The grandkids will hear those stories – but don’t expect them to believe them. More likely, they will better relate to travel experiences of our remote ancestors (as recently as 100 years ago) where a long journey was probably a one-way trip. You moved to a new location after a long, uncomfortable, perhaps dangerous journey. You lost contact with your old family and friends and started a new life. If, perchance, you did make a trip simply to visit someone, you might stay for several months instead of just a few days as we did (pre-pandemic) because a trip that took days or weeks was difficult to justify unless you stayed for an extended period after arrival. Traveling men – soldiers, traveling salesmen, diplomats, sailors – were seen as a separate and somewhat exotic breed of nomads. They were like us… but not like us. Our life has changed, probably irretrievably, thanks to the pandemic. As I wrote in China Bound, “Not good, not bad, just different.” What can you do to optimize your new opportunities – and what would you do if you had a few days away from your usual routine?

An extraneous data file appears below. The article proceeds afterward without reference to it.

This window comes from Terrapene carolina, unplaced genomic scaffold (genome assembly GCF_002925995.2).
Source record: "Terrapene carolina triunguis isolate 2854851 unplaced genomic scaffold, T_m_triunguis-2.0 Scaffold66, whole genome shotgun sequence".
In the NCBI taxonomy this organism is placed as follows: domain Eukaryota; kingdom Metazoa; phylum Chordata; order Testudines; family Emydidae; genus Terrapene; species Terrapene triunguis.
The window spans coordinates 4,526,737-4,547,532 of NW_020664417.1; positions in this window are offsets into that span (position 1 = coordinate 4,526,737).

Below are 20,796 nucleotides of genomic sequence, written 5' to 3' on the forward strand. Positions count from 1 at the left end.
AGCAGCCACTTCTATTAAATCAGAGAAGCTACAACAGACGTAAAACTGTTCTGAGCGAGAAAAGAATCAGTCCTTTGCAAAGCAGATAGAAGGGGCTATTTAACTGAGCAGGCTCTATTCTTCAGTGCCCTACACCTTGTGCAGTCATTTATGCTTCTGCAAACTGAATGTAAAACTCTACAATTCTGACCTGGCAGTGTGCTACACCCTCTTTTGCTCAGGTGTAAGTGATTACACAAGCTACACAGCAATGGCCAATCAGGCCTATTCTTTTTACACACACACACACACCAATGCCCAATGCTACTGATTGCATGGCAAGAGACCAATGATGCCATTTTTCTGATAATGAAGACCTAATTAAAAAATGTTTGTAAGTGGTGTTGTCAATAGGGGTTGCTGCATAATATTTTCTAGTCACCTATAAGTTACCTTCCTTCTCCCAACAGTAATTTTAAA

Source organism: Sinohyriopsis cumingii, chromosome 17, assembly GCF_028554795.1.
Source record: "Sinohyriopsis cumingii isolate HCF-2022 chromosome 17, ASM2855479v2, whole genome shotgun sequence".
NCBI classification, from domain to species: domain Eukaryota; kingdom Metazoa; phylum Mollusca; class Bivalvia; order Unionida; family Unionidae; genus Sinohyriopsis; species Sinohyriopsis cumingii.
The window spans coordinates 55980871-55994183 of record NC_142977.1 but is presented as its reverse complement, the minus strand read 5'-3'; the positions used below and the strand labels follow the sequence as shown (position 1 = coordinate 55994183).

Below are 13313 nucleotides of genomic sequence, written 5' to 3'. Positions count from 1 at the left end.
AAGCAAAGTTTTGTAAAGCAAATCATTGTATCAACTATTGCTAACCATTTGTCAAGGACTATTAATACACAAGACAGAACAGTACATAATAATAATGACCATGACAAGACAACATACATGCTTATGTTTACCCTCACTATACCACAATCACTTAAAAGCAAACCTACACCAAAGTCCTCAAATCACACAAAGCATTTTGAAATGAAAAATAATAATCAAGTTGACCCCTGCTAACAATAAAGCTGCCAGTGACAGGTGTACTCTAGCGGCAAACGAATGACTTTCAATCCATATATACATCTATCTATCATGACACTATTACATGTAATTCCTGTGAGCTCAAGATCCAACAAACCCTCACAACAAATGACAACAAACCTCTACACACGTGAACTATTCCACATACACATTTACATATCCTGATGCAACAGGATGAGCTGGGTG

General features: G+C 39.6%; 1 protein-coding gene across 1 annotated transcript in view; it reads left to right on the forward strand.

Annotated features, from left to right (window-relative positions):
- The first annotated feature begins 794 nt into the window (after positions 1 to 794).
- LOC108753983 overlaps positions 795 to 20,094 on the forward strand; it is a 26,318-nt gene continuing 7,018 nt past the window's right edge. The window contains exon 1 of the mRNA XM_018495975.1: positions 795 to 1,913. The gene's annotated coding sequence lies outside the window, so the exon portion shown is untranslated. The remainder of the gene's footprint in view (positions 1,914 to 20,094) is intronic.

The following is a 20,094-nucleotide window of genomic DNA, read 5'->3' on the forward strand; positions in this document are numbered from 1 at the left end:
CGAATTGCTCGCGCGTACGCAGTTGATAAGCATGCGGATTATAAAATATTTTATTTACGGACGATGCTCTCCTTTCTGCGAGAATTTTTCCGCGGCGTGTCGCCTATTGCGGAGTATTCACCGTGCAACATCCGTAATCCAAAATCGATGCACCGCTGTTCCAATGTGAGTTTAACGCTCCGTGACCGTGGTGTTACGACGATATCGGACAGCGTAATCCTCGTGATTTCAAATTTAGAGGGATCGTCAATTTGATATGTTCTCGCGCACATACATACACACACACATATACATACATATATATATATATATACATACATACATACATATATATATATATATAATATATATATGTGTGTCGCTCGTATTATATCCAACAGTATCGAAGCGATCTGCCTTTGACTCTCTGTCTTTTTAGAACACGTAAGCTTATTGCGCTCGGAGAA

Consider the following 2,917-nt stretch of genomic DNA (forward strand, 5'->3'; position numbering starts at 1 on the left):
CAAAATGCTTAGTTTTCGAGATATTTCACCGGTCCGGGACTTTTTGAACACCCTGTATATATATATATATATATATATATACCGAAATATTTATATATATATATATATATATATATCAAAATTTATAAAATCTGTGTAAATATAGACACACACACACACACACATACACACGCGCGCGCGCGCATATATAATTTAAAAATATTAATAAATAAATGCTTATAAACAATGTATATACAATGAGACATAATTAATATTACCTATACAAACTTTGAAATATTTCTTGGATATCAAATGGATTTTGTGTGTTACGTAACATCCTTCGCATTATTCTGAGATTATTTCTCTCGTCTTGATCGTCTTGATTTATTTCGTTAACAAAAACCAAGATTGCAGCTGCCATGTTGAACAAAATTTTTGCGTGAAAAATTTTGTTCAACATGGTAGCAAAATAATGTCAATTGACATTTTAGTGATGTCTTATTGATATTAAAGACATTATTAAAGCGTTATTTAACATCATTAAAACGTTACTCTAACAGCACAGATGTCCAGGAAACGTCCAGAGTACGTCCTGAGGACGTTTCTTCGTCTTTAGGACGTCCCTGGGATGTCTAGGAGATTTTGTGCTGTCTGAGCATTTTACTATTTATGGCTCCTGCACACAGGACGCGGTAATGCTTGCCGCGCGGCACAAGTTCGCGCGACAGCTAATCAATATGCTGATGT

我的儿子和他的一个同学，还有他们的两位母亲，将在本周去一趟，庆祝儿童节假期。(两位父亲没有被邀请。我将–用美国的一个古怪的术语 “批吧”，指的是婚前的光棍节）。) 这次旅行是两位母亲一时冲动的决定，并非事先计划和讨论的结果。然而，当我突然迎来这突如其来的一周独处时间时，我面临着一个两难的选择：我应该如何处理这个时间红利？我的第一冲动是：”这周我可以做很多事情，同时我可以不受打扰，也不用担心学校的时间安排而工作。” 然而，转念一想…
然后我想起 “假期 “这个词的法语来源是 “腾出”，意思是 “离开”。好吧，如果我不能真正离开家去度假旅行，至少可以离开我的正常行程。因此，我决定把这几天作为自己的假期，也就是说，这几天将是我正常活动的假期。我的目的是利用这个机会，从过度忙碌的压力中解脱出来。
美国著名作家欧内斯特-海明威在古巴有一个迷人的半乡村住宅–Finca Vigia（望乡农场）。它距离哈瓦那三十分钟车程，距离湾流深海捕鱼三十分钟车程，但农村的环境却足以保证私密性和安静。当来访者来到这里，打算谈生意时，海明威会坚持在处理他们的问题之前，先给他们两三天的 “冷却期”。我敢肯定，海明威的客人习惯了纽约、巴黎、伦敦和华盛顿等大城市较快的生活节奏，对被迫 “放松 “和推迟处理他们的业务问题感到有些沮丧，不过，最终，这是一种非常有效和非常令人满意的谈判方式。我决定将这一理念融入我的假期周。
3）最后，我对从计划中的活动中走出来的几天的前景感到内疚。我总是有那么多事情要做! (我们不都是这样吗?)我怎么能停下一切，耽误完成正在进行的事情呢? 如果我在家人不在的时候继续进行我的各种项目，又能完成多少富有成效的工作呢？事实上，我真的可以完成很多很多的工作，只是因为当我试图在他们在家时工作时，我将摆脱不断的干扰和分心。
最后一个因素，想到我可以完成多少工作，使我相信，从我的项目和正常的日常工作中短暂的休假正是我深深需要的。如果我已经完全沉浸在工作中，以至于觉得找不到时间休息一下，那我的优先级就有问题了。没有人是不可或缺的，我们必须像轮子里面的仓鼠一样保持全速运转的信念，给我们增加了不可估量的压力，让我们跑得更快。当我们开始自欺欺人，理智化的时候，确实是时候离开一下，来个短暂的插曲，来个海明威式的自我 “冷却 “休息。
口头禅:KEEP IT SIMPLE